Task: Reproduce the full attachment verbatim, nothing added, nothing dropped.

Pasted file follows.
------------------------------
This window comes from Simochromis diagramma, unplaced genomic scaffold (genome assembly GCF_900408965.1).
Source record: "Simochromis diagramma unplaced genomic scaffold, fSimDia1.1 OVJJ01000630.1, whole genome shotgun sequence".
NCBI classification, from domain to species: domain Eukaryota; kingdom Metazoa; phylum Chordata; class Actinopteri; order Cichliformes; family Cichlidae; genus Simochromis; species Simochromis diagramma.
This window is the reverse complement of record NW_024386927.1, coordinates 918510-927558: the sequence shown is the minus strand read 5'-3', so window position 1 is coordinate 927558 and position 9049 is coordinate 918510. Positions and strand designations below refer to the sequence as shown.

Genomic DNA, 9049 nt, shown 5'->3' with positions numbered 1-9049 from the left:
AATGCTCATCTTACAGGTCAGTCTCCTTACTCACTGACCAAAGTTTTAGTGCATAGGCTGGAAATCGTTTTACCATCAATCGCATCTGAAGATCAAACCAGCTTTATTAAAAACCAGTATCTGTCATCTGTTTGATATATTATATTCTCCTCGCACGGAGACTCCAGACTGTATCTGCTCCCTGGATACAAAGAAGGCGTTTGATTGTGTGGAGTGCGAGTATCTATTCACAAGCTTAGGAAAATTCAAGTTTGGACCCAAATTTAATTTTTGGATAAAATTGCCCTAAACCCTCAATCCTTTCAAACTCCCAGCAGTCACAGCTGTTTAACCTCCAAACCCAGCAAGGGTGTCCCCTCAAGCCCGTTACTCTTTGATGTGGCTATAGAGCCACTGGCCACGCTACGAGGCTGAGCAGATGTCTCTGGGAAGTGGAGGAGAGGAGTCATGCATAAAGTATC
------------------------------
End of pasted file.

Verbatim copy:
This window comes from Simochromis diagramma, unplaced genomic scaffold (genome assembly GCF_900408965.1).
Source record: "Simochromis diagramma unplaced genomic scaffold, fSimDia1.1 OVJJ01000630.1, whole genome shotgun sequence".
NCBI classification, from domain to species: domain Eukaryota; kingdom Metazoa; phylum Chordata; class Actinopteri; order Cichliformes; family Cichlidae; genus Simochromis; species Simochromis diagramma.
This window is the reverse complement of record NW_024386927.1, coordinates 918510-927558: the sequence shown is the minus strand read 5'-3', so window position 1 is coordinate 927558 and position 9049 is coordinate 918510. Positions and strand designations below refer to the sequence as shown.

Genomic DNA, 9049 nt, shown 5'->3' with positions numbered 1-9049 from the left:
AATGCTCATCTTACAGGTCAGTCTCCTTACTCACTGACCAAAGTTTTAGTGCATAGGCTGGAAATCGTTTTACCATCAATCGCATCTGAAGATCAAACCAGCTTTATTAAAAACCAGTATCTGTCATCTGTTTGATATATTATATTCTCCTCGCACGGAGACTCCAGACTGTATCTGCTCCCTGGATACAAAGAAGGCGTTTGATTGTGTGGAGTGCGAGTATCTATTCACAAGCTTAGGAAAATTCAAGTTTGGACCCAAATTTAATTTTTGGATAAAATTGCCCTAAACCCTCAATCCTTTCAAACTCCCAGCAGTCACAGCTGTTTAACCTCCAAACCCAGCAAGGGTGTCCCCTCAAGCCCGTTACTCTTTGATGTGGCTATAGAGCCACTGGCCACGCTACGAGGCTGAGCAGATGTCTCTGGGAAGTGGAGGAGAGGAGTCATGCATAAAGTATC